James McAvoy as Frederick Aiken, a Civil War era Ethics Hero you've never heard of.
Throughout Hollywood history, there have been actors who regularly used their screen personas to explore ethical issues: Henry Fonda, Glenn Ford, Paul Newman, John Wayne of course, Clint Eastwood, and recently, George Clooney. None of these focused their artistic attentions on ethics more sharply than Robert Redford, however, in such films as “All the President’s Men,” “The Candidate,” “The Proposition,” and “The Natural,” and he has continues his exploration of ethics as a director, in such films as “The Milagro Beanfield War” and “Quiz Show.”
Redford’s most recent film, “The Conspirator,” is another ethics movie, as well as one that explores law and American history. I am a Lincoln assassination buff, and I was eager to see the movie until I read several reviews criticizing it as a heavy-handed allegory attacking the Bush administration’s response to 9/11. Score one for the confirmation bias trap: the movie is nothing of the kind. Continue reading
"I am acting based on the expressed instructions of my client, who is, unfortunately, a moron."
How does the nation’s highest ranking lawyer forget what a lawyer’s job is? If I had to guess, I would say it could happen when the U.S. Attorney general in question is thinking about politics more that the law, and has been under such continuous fire from the public and the media for repeated bungles that he no longer knows who he’s working for.
But that would just be speculation on my part.
We know for certain, however, that U.S. Attorney General Eric Holder delivered a statement announcing that Khalid Sheikh Mohammed and his four co-conspirators would be tried by a military tribunal at Guantanamo, and not in civilian trials in the U.S. as the Obama Administration had preferred. In the middle of this statement, Holder says, Continue reading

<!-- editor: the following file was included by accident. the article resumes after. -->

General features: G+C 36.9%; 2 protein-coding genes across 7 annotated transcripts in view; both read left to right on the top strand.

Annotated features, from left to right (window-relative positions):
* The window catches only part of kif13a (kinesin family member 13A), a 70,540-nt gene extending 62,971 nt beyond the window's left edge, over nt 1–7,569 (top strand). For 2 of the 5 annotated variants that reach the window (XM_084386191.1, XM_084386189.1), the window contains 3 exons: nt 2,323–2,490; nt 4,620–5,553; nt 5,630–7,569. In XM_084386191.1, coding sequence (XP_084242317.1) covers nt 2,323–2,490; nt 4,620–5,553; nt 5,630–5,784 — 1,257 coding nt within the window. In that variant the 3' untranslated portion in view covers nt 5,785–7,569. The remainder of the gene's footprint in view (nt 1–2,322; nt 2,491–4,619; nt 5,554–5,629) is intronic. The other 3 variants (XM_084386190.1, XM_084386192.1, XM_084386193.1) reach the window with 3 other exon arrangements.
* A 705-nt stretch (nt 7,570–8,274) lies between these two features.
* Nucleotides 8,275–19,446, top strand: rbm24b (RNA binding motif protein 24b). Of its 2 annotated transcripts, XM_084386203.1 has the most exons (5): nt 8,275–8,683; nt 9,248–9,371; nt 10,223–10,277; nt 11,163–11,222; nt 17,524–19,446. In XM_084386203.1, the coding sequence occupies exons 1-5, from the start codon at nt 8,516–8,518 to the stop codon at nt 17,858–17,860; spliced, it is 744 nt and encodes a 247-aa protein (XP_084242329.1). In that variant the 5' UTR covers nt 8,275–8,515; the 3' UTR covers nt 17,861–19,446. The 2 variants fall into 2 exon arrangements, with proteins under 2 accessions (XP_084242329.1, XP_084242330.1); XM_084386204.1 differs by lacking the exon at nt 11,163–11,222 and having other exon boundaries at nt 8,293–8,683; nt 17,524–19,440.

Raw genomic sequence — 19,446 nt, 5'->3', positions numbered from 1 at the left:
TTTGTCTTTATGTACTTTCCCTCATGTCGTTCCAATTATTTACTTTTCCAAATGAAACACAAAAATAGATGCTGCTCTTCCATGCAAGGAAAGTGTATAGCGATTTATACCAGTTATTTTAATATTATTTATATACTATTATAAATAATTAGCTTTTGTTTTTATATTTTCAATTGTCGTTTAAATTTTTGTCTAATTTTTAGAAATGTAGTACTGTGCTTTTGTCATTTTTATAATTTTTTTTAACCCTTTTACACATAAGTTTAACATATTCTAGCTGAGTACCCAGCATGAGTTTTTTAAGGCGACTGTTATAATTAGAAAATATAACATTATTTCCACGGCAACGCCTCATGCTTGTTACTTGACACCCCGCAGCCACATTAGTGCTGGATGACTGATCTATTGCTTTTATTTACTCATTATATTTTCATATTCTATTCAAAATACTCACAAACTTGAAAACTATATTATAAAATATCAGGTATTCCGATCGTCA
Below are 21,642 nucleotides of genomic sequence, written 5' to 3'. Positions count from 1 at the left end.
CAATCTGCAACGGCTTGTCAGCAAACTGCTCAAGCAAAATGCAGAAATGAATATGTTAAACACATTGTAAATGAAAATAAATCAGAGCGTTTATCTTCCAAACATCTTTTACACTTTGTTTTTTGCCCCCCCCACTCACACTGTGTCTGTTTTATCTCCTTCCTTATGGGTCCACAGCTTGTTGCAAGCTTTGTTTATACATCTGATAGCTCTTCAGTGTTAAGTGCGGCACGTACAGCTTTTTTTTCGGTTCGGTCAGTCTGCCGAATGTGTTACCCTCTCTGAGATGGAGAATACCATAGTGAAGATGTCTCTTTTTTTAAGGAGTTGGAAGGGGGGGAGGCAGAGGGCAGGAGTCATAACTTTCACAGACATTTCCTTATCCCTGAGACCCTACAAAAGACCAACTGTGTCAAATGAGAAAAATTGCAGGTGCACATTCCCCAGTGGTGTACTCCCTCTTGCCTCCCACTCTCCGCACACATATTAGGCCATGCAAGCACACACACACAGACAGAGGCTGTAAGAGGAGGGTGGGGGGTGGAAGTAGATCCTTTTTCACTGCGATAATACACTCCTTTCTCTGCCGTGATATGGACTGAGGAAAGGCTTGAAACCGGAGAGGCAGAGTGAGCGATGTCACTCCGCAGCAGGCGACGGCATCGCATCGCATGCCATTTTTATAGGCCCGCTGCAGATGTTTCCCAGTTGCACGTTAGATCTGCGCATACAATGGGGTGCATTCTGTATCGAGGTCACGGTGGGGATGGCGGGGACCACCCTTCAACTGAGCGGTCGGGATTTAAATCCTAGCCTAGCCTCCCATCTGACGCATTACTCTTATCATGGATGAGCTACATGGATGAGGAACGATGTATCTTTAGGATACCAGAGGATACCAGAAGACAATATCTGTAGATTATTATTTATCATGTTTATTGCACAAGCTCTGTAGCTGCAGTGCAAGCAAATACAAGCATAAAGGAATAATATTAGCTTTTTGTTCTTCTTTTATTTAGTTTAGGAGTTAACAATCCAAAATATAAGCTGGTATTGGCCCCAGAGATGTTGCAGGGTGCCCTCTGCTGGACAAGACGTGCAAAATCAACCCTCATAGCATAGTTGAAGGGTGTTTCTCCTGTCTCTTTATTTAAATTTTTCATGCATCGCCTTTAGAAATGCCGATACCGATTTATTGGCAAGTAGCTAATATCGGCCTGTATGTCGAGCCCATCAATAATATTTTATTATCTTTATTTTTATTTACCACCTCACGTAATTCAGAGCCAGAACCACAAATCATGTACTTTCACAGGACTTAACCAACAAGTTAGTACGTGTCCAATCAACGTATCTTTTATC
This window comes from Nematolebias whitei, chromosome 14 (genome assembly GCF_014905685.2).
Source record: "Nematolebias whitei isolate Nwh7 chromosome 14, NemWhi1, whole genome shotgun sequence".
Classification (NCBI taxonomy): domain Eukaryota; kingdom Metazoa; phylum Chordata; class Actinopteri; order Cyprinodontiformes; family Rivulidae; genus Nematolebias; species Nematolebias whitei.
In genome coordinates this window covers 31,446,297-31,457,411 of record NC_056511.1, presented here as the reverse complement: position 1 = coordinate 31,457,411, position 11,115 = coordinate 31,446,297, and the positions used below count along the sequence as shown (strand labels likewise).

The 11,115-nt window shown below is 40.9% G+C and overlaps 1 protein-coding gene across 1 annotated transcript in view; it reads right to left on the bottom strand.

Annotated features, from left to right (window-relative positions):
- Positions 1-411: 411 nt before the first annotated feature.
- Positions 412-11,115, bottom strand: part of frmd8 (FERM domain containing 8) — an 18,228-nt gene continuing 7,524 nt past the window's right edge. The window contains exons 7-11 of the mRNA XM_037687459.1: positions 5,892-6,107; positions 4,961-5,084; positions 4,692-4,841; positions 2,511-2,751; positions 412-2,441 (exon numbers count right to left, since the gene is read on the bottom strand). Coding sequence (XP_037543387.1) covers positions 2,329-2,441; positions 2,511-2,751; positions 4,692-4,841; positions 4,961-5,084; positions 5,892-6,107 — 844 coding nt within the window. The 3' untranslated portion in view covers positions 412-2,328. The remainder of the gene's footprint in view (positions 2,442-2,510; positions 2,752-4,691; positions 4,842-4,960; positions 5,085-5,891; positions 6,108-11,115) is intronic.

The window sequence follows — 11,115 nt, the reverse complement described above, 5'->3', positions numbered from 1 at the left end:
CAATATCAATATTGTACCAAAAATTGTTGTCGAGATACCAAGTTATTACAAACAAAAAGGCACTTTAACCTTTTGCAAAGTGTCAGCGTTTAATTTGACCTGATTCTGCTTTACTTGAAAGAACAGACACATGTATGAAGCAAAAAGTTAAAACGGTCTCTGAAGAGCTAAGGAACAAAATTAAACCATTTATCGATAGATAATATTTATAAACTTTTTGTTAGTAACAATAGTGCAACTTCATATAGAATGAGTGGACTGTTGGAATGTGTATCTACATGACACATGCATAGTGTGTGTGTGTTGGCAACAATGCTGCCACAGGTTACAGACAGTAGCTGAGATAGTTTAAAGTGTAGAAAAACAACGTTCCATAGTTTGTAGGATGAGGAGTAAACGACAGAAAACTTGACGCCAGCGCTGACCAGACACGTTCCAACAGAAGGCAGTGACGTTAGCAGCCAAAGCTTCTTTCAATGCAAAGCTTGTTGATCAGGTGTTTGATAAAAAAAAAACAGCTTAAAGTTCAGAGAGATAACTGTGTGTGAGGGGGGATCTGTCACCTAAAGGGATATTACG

Terrorist and mass murderer Ahmed Khalfan Ghailani was acquitted this week of 284 counts of murder , deaths that he unquestionably engineered, planned, a brought about in the 1998 bombings of the U.S. embassies in East Africa. He was convicted of just one count: conspiracy to destroy U.S. property and buildings. Since one logically cannot conspire to destroy buildings with people in them and not be guilty of murder, the verdicts make no sense. There was indeed plenty of evidence presented to prove Ghailani guilty of all the murder counts beyond a reasonable doubt, but this was just a bad jury, or to be more precise, a jury with a bad juror. We now know that one women held out against the rest, insisting on acquittal for the murder charges for reasons known only to her. Maybe she thought he was Ghailani. Maybe she wanted to make the Obama Administration, and specifically the Department of Justice, look inept, though it hardly needs any assistance. Maybe she’s a fan of terrorism. Maybe she’s just a dolt….who knows? The bottom line is that a terrorist got away with murder. Continue reading